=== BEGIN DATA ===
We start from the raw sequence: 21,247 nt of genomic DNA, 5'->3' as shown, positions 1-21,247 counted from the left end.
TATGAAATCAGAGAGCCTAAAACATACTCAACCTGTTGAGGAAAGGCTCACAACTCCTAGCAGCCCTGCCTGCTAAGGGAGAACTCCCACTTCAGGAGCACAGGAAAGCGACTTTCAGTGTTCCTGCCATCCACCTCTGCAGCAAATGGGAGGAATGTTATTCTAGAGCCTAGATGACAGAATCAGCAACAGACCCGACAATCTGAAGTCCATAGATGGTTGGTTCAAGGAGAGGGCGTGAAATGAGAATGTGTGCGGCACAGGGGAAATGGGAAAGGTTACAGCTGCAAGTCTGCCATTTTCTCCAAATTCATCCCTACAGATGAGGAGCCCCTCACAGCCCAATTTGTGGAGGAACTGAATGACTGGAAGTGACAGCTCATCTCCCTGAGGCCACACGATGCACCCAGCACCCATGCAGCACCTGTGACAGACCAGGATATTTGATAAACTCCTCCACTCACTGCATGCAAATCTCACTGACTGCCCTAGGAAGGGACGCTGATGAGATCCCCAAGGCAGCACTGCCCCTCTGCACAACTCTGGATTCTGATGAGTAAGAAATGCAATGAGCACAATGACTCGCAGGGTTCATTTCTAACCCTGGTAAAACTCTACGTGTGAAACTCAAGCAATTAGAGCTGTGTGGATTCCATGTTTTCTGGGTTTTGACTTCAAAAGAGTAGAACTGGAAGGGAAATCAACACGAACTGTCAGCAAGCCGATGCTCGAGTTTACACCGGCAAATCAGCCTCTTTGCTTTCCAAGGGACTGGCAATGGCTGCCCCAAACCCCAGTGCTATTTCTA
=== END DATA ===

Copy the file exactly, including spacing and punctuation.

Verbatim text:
We start from the raw sequence: 21,247 nt of genomic DNA, 5'->3' as shown, positions 1-21,247 counted from the left end.
TATGAAATCAGAGAGCCTAAAACATACTCAACCTGTTGAGGAAAGGCTCACAACTCCTAGCAGCCCTGCCTGCTAAGGGAGAACTCCCACTTCAGGAGCACAGGAAAGCGACTTTCAGTGTTCCTGCCATCCACCTCTGCAGCAAATGGGAGGAATGTTATTCTAGAGCCTAGATGACAGAATCAGCAACAGACCCGACAATCTGAAGTCCATAGATGGTTGGTTCAAGGAGAGGGCGTGAAATGAGAATGTGTGCGGCACAGGGGAAATGGGAAAGGTTACAGCTGCAAGTCTGCCATTTTCTCCAAATTCATCCCTACAGATGAGGAGCCCCTCACAGCCCAATTTGTGGAGGAACTGAATGACTGGAAGTGACAGCTCATCTCCCTGAGGCCACACGATGCACCCAGCACCCATGCAGCACCTGTGACAGACCAGGATATTTGATAAACTCCTCCACTCACTGCATGCAAATCTCACTGACTGCCCTAGGAAGGGACGCTGATGAGATCCCCAAGGCAGCACTGCCCCTCTGCACAACTCTGGATTCTGATGAGTAAGAAATGCAATGAGCACAATGACTCGCAGGGTTCATTTCTAACCCTGGTAAAACTCTACGTGTGAAACTCAAGCAATTAGAGCTGTGTGGATTCCATGTTTTCTGGGTTTTGACTTCAAAAGAGTAGAACTGGAAGGGAAATCAACACGAACTGTCAGCAAGCCGATGCTCGAGTTTACACCGGCAAATCAGCCTCTTTGCTTTCCAAGGGACTGGCAATGGCTGCCCCAAACCCCAGTGCTATTTCTA